On to Versemeer, there are many free steigers [jetties], One of my favourites is at the Northwest corner near Vrouwenpolder. Excellent fish at a fast food cafe and good restaurants and bars on the dam wall.
If you are energetic there is a windsurf school and a fixed waterski course and have go at flyboarding [not for me!] Another favourite is Bastiaan de Langpoort. No facilities, some trees and grass and a thunderbox loo, but tranquil.
I find the area around Kortgene too busy for me but handy for stores and excellent repair facilities.
Next, through the lock onto Westerschelde, feels like you're back at sea. right to Goes, [try and coincide with a market day], or left to Zierekzee, check bridge opening times if your mast is 12m +. Zierikzee is nice but not on my list of "must return"
A visit to Neeltje Jans flood barrier is worth a visit. Not sure if you can still anchor and go ashore, but I've heard it has become a theme park.
That barely scratches the surface. If you can; visit Grevelingen, Haringvliet, Dordrecht, Gouda and onwards.it is tidal and the barge/ at nrimpen. B4 gouda
 

sailorman

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I cleared in at the office by the ferry terminal. There's a handy place to stop just past the lock into the canal. Otherwise, it's a long walk from the marina.futch/belgian shengen forms are an online downloada, we fid sn extensive tour in 2015

Suggest rather than Gravelines, enter the EU at Nieuwpoort where the immigration office is at the marina. Or Oostende where it’s about a 10-min walk from the RNSYC marina.
Zeeland is a lovely area, can’t honestly say don’t go to any particular place. We usually make Middelberg our first stop in Holland.
Veere, the Veersmeer, Goes, Zeirikzee, the Grevelingenmeer and its islands, Wilhelmstadt, and all manner of little places in betwe

en, all good.you missed out zuirekzee.
 

sailorman

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Zeeland is many East-coasters' first or early experience of abroad, and has the merit of giving the crew, often young, a sheltered week or two. I agree that Ostend would make a better starting-off point, as we first did in 1980. If the weather is right then Breskens or Flushing would be better, though I am out of touch with access to eurononsense. My general rule is that Holland, as I choose to call it, gets better the further north you go, and also that it makes for a more relaxing cruise to go as far as you want as early as possible and make your way home slowly. However, Middleberg is a nice place and a good place to get into the Dutch mood. The Versemeer can get a bit trippery but a night or three on one of the islands can be very relaxing. I don't know the Grevelingen well but have enjoyed a few nights there. The Haringvliet is more interesting to my eyes and there are several interesting places there. Willemstad has character, and the older marina is where we have always stayed. Not often visited, Middleharnis has great charm and is comparable to the larger Goes mentioned above, It is yonks since we went to Hellevoetsluis, but we used to enjoy going there.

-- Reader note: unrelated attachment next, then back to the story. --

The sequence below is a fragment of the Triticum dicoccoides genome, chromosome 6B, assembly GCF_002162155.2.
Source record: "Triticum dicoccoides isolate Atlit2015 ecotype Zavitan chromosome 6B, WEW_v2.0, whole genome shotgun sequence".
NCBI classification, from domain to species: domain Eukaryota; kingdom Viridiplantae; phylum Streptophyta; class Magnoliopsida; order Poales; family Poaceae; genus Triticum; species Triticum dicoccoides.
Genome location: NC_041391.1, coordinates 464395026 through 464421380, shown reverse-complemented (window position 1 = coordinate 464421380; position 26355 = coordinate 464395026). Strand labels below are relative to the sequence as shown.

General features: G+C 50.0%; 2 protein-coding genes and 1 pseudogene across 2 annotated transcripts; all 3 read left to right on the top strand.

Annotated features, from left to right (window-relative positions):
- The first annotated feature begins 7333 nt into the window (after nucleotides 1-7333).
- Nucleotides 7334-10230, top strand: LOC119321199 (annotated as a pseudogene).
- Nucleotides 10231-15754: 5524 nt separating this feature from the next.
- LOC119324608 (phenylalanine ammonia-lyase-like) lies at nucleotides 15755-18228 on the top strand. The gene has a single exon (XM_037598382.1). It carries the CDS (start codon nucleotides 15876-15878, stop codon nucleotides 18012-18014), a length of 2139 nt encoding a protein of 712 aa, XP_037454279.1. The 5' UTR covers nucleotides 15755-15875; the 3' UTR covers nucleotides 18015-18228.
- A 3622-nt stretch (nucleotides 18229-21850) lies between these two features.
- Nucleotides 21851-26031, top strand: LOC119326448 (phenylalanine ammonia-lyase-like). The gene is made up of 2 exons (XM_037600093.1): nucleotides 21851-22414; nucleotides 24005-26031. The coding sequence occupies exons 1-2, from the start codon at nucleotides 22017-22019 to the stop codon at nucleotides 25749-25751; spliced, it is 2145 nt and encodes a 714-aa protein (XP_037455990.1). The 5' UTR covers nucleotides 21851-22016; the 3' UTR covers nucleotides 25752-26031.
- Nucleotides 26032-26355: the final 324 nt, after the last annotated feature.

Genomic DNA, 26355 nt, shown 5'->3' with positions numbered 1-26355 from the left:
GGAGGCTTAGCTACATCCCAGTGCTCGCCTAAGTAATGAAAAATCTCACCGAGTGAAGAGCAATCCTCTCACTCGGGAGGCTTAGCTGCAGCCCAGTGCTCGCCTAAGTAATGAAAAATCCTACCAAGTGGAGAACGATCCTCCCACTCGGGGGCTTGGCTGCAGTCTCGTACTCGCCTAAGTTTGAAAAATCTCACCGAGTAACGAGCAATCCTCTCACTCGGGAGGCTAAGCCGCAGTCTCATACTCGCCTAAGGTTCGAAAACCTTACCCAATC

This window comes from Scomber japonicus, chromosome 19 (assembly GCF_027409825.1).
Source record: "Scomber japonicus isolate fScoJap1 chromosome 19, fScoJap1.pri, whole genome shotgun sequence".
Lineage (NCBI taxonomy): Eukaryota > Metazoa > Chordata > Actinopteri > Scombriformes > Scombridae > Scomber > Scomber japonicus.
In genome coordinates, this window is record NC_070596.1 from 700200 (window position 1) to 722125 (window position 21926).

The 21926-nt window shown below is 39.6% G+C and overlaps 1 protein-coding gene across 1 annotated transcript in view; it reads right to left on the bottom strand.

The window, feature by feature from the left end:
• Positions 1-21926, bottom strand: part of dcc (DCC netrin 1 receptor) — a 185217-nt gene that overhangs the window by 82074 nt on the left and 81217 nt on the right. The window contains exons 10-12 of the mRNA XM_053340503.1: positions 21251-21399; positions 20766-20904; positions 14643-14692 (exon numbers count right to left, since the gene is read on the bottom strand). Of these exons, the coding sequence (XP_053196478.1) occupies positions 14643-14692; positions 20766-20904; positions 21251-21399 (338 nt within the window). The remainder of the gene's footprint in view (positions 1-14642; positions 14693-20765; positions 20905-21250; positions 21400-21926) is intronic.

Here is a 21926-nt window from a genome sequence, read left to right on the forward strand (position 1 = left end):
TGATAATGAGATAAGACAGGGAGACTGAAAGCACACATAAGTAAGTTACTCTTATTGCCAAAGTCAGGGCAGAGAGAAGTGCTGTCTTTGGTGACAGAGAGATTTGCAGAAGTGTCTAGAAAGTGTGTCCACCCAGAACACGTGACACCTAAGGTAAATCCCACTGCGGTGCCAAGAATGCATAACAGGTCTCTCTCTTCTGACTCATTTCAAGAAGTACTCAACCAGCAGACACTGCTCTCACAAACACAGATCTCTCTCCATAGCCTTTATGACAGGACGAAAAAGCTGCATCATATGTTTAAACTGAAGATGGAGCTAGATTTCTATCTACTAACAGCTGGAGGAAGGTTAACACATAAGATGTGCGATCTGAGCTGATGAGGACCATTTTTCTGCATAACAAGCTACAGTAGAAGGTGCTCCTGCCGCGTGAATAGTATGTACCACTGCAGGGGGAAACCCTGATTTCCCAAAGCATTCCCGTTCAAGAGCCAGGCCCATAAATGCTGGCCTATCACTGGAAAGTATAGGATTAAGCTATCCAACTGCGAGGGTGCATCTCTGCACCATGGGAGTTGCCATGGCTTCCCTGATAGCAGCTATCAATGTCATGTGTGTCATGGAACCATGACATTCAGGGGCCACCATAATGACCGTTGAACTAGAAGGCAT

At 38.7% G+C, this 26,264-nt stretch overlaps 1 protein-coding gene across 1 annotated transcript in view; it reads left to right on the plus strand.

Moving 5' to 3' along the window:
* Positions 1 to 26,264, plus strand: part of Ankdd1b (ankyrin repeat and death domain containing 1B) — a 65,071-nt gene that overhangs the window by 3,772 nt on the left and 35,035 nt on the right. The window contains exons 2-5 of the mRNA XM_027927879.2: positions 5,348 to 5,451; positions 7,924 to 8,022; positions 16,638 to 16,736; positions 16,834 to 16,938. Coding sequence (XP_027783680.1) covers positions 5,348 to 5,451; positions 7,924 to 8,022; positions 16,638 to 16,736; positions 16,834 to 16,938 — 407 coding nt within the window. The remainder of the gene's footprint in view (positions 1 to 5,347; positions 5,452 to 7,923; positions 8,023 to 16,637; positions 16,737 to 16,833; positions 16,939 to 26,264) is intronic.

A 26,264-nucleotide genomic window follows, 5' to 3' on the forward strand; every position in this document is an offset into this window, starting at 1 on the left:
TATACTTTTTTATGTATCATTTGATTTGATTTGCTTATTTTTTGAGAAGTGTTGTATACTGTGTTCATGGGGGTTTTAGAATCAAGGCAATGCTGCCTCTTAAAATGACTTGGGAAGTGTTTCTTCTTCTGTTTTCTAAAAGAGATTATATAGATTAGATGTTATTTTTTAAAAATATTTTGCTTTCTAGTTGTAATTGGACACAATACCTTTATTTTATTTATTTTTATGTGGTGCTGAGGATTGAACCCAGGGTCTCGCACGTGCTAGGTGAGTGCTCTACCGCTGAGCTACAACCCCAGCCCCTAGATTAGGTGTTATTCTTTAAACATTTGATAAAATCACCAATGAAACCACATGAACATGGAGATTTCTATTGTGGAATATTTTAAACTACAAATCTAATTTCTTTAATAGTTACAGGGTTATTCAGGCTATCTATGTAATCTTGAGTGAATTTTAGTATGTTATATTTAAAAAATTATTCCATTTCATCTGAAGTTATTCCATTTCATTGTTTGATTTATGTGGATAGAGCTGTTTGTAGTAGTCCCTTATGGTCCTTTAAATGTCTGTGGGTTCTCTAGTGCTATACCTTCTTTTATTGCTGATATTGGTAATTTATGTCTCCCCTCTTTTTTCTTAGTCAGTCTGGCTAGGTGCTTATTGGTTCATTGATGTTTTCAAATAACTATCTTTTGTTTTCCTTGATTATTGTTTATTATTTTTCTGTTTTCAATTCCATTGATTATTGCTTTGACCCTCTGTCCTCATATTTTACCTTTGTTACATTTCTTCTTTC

When negotiating Zeeland there are numerous bridges and locks, so it makes sense to get all the information about opening times to hand. There is something of an art in getting through these potential obstructions without being trampled on by the locals, but you'll lear knowing ones air draught is very usefull/ ressuring💪

As others have said, Zeeland is lovely. There's lots of variety and good sailing. For tidal waters, the Dutch tidal atlas HP33 is absolutely brilliant. Detailed tide times for the whole country, and even better, really clear tidal stream diagrams for the key areas. It is now available for free as a digital application (NLTides - HP33D (English)) but I will also be buying a paper copy again this year. You should be able to find it reasonably easily once here... not sure if you can get in in UK.

For info on bridges and locks, including closures/problems etc then you can check www.vaarweginformatie.nl. Click on the English translation button, top left, and then click waterways and objects, and it will take you to an interactive map. You can check each specific bridge etc that you're interested in. Check all the various notifications - sometimes closures etc are a bit hidden away. EuRIS - Actual Notices to Skippers on map is also useful but gives ONLY notices out of the ordinary, so you won't find regular openings etc there.

For charts, the ANWB series is very useful. You may need quite a few of them to cover the whole of where you might go but they're hard wearing, and intuitive to read. If you prefer digital, then Waterkaart Live | App met Nederlandse waterkaarten is worthwhile but can be rather cluttered if you're trying to find specific info. The Imray book 'Inland waterways of the Netherlands' is still useful.